The title of Resolution 2018-05 reads, “A resolution requiring the mayor of the Village of Buckeye Lake, Ohio to utilize the employee handboook (sic), the Charter, as well as the Ohio Revised Code in the discipline, demotion, or termination of an employee of the Villiage (sic) of Buckeye Lake, Ohio. The mayor must have prior authorization of the council to discipline, demote, or terminate an employee of the Village of Buckeye Lake, Ohio and declaring an emergency.” The resolution adds that Village Council “realizes the need to retain its employees and that a process needs to be in place for this reason to protect not only only the employees, but the residents of the Village of Buckeye Lake, Ohio to have fully functioning infrastructure.”

Again four sections detail the requirements:

  • “As the Village of Buckeye Lake has an Employee Handbook, the Mayor will first utilize the handbook in any disciplinary action, demotion, or termination of the employee under which the employee was hired.”
  • “The Mayor will apprise Council of the intent to discipline, demote, or terminate the employee and present evidence to warrant such action or actions.”
  • “The Council will got into executive session to hear or go over the evidence and give its decision to the Mayor when it comes out of executive session.”
  • “The Council will by two thirds (2/3) vote, decide whether or not the employee is to be disciplined, demoted, or terminated based, or charges will be dropped on the evidence presented executive session.”

The last section clearly has some major errors in sentence construction and does not make sense as written.

Article 1 of the village Charter states, “The government provided for in this Charter shall be known as the “strong mayor” plan.” Former Mayor Clay Carroll often reminded council members of his “strong mayor” authority during his term and even invited an Ohio Municipal League attorney to a council meeting to explain what “strong mayor” means and its limitations on the authority of council members. The Charter states, “The Mayor is the chief executive officer of the Village, and shall: 1) Supervise the administration of the Village’s affairs; 2) Exercise control over all departments and divisions thereof except Council…”

With the exception of a few instances over the last 14 years, council members have not challenged the “strong mayor” authority granted in the Charter. That has changed with the election of a female and fully engaged mayor.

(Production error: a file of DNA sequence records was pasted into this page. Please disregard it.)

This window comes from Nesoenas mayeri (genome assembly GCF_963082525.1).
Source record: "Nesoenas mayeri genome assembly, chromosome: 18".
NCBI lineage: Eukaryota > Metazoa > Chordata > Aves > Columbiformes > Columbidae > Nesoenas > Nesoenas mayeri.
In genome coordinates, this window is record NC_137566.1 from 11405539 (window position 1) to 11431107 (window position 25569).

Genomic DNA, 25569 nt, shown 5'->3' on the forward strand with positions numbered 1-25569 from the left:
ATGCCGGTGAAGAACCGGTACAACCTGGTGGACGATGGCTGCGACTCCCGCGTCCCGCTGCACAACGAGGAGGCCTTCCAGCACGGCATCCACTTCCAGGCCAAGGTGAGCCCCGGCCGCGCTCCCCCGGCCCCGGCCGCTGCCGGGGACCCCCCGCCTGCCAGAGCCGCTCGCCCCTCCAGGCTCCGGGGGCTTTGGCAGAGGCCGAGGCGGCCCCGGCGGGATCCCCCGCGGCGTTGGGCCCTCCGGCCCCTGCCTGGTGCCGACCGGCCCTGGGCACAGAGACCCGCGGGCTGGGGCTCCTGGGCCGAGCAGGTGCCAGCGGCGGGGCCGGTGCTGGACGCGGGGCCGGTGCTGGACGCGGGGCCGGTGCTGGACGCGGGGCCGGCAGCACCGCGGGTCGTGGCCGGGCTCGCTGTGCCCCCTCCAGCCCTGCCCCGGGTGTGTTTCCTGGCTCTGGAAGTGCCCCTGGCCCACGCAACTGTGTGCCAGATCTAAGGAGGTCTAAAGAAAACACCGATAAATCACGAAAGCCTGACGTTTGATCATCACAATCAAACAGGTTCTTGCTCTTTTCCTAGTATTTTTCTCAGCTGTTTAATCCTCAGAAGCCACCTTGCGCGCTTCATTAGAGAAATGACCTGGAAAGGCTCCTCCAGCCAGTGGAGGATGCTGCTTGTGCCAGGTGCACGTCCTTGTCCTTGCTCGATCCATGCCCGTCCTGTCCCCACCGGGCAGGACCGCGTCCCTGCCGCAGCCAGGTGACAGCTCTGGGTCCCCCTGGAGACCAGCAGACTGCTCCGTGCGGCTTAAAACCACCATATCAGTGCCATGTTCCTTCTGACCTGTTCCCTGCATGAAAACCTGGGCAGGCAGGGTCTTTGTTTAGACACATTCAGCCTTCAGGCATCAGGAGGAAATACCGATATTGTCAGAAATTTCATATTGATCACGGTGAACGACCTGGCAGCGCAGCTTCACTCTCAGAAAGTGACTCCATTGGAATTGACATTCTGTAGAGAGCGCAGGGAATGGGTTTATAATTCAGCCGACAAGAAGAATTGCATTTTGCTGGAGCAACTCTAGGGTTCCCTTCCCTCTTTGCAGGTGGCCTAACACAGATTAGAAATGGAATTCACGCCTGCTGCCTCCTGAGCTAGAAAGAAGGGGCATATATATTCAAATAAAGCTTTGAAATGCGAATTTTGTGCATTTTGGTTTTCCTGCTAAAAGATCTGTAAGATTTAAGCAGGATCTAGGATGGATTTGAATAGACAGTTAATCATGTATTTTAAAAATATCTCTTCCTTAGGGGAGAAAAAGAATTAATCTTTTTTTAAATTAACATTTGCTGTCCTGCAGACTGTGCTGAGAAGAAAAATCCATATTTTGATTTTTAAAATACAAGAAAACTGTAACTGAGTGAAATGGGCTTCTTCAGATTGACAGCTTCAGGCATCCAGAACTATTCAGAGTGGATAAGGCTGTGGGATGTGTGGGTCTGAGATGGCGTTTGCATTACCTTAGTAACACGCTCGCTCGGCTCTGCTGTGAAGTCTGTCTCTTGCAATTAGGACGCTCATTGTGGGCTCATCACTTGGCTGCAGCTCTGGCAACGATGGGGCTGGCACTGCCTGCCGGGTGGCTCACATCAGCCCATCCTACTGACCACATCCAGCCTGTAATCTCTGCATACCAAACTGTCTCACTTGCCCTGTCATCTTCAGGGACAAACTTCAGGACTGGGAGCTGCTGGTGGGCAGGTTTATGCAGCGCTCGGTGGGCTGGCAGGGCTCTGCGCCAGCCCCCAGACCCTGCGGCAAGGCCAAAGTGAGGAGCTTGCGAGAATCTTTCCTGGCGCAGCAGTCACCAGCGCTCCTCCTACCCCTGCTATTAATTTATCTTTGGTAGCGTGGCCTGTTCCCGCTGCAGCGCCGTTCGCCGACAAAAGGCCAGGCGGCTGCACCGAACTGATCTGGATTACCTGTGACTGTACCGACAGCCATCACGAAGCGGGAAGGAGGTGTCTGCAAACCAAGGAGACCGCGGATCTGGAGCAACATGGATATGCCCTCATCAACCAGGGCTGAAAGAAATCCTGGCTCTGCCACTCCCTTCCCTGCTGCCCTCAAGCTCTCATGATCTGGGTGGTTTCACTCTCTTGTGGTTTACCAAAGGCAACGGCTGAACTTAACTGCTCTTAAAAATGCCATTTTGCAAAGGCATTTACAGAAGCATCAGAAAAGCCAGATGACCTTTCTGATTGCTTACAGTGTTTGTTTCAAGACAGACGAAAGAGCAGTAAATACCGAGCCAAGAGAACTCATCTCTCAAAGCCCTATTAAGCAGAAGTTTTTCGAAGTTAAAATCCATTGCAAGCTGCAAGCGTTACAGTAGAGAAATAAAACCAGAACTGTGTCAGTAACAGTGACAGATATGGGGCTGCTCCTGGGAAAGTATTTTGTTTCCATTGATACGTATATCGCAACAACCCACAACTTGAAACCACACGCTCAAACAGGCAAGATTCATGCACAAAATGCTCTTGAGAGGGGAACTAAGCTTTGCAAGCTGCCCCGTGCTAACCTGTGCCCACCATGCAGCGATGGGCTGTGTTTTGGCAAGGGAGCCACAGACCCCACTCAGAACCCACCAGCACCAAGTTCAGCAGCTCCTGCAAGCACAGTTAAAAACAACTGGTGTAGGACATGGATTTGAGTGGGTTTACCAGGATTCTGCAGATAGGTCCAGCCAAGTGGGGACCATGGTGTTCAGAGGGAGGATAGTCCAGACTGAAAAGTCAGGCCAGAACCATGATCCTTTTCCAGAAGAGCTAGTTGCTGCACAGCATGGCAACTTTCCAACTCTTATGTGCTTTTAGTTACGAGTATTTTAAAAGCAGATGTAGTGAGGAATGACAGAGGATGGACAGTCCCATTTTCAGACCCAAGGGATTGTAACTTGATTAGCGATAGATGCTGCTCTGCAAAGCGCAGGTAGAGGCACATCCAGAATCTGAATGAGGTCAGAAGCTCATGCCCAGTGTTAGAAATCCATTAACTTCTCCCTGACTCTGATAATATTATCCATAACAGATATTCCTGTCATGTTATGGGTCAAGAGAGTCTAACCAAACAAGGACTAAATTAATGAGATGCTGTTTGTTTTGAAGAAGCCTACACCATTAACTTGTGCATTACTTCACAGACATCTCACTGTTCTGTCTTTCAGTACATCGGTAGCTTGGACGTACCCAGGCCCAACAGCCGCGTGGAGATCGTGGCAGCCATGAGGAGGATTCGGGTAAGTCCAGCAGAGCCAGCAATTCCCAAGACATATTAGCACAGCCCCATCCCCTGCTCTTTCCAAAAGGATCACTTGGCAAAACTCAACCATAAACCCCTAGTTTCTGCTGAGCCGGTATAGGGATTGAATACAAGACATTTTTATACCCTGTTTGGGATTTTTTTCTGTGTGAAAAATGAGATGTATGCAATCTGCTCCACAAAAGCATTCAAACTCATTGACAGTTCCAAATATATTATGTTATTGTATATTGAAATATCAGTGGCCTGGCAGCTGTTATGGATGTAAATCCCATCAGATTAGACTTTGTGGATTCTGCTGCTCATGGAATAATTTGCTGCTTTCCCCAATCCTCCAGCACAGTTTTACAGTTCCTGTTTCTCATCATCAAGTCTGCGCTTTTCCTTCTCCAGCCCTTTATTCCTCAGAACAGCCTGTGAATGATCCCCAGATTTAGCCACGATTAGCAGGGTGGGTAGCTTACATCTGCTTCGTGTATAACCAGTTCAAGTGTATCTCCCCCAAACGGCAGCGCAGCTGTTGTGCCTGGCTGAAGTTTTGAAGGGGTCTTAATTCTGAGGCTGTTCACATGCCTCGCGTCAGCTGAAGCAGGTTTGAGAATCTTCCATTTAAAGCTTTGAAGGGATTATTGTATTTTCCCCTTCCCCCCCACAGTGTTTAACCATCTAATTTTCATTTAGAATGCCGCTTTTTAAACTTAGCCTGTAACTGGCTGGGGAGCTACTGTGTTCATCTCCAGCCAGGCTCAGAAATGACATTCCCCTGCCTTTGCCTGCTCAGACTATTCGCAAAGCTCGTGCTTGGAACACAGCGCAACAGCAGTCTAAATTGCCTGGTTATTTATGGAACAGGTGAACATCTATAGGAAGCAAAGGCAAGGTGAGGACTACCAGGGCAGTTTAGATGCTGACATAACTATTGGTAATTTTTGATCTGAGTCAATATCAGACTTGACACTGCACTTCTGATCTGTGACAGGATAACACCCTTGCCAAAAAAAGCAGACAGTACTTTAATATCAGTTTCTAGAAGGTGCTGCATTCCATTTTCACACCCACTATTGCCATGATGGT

Remarkably, council members unanimously suspended the three reading rule and then adopted both resolutions. Ruton abstained from voting on the resolution giving Council members the exclusive right to discipline, demote or terminate an employee since her husband, Dave Ruton, is the paid part-time assistant fire chief and  a paid part-time EMT.

During the very brief discussion, Masone made several references to the “demotion of the fire chief” for no cause. Fire Chief Clifford Mason is NOT being demoted. Masone was making an intentionally vague reference to the village solicitor’s opinion that Dave Ruton can not hold two paid positions in the fire department at the same time and essentially manage himself as an EMT. In that same discussion, Masone acknowledged, “The Charter is supreme.” Wells attempted to explain the situation with Dave Ruton, but Masone and Zwissler wouldn’t let her speak.

Monday night, Wells announced that she had vetoed both resolutions because “they conflict with the Charter.” She asked when council members would like to discuss her action. Zwissler originally said “April 8” and then corrected herself with “October 8.” Wells then asked for time to continue her Mayor’s Report. Zwissler gave her three minutes. Wells then started reading a portion of Village Solicitor Dan Hayes’ September 24, letter to Wells and council members. After providing the required 60-days notice to terminate his firm’s contract with the Village, Hayes wrote,

“I want to address Resolutions 2018-04 and 2018-05. Both Resolutions are in direct conflict with the Charter of the Village of Buckeye Lake.

As discussed repeatedly during the Chief Hanzey and Officer Vermatten matters, the Employee Handbook violates the Charter in a number of respects. The process of disciplining Police and/or Fire employees is clearly set out in the Charter. Council did not have authority to change this process by passage of an Employee Handbook. Consequently, the discipline process set out in the Employee Handbook cannot be followed when applied to Police and Fire personnel. Further, the Charter gives the Mayor exclusive authority to deal with certain personnel matters. Resolution 2018-05 provides a different process which strips the Mayor of this exclusive authority and transfers at least some the power granted to the Mayor within the Charter to the legislative branch. The only proper way to do this would be through a Charter Amendment.